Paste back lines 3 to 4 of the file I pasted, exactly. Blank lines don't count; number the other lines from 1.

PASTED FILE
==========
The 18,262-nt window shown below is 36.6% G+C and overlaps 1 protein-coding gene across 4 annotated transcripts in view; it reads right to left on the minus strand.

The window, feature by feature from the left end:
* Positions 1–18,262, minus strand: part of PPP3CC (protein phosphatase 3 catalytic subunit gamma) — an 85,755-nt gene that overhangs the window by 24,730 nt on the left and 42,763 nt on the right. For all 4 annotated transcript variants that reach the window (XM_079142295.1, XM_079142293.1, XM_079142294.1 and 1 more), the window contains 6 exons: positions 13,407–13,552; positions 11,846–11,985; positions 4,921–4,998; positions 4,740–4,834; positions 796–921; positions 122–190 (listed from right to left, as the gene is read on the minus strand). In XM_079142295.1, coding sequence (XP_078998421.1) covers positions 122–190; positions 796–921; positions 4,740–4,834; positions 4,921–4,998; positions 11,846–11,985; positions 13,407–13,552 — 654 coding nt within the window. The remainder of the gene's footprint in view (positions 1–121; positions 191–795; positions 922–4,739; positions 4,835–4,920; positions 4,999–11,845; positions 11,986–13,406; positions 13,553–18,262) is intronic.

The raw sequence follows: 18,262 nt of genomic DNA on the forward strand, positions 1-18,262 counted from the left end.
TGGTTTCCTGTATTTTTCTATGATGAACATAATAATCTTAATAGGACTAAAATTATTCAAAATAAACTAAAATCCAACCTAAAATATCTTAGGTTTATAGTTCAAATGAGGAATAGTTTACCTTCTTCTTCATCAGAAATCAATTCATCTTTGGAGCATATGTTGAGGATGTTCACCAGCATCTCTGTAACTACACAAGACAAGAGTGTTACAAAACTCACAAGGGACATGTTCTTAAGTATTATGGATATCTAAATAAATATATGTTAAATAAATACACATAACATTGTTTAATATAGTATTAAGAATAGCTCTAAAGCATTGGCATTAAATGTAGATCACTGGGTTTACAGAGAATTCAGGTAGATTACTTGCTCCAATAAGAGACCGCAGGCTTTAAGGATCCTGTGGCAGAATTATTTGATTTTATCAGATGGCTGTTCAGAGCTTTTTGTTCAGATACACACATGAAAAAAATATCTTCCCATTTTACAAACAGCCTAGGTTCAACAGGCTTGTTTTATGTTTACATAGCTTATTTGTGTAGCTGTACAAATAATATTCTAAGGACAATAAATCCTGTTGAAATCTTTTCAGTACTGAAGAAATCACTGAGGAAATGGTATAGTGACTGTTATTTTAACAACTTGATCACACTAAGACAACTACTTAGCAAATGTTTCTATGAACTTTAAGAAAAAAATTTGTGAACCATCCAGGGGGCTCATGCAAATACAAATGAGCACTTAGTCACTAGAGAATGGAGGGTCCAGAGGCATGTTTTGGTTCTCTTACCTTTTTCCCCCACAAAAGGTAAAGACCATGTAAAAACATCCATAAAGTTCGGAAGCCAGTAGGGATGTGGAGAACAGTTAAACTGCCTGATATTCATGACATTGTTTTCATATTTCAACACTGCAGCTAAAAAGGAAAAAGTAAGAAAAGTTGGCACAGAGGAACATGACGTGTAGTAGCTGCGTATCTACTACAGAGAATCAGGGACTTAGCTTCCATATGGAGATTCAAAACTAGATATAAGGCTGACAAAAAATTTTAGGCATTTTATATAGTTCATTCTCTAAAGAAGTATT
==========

* Positions 1–18,262, minus strand: part of PPP3CC (protein phosphatase 3 catalytic subunit gamma) — an 85,755-nt gene that overhangs the window by 24,730 nt on the left and 42,763 nt on the right. For all 4 annotated transcript variants that reach the window (XM_079142295.1, XM_079142293.1, XM_079142294.1 and 1 more), the window contains 6 exons: positions 13,407–13,552; positions 11,846–11,985; positions 4,921–4,998; positions 4,740–4,834; positions 796–921; positions 122–190 (listed from right to left, as the gene is read on the minus strand). In XM_079142295.1, coding sequence (XP_078998421.1) covers positions 122–190; positions 796–921; positions 4,740–4,834; positions 4,921–4,998; positions 11,846–11,985; positions 13,407–13,552 — 654 coding nt within the window. The remainder of the gene's footprint in view (positions 1–121; positions 191–795; positions 922–4,739; positions 4,835–4,920; positions 4,999–11,845; positions 11,986–13,406; positions 13,553–18,262) is intronic.

The raw sequence follows: 18,262 nt of genomic DNA on the forward strand, positions 1-18,262 counted from the left end.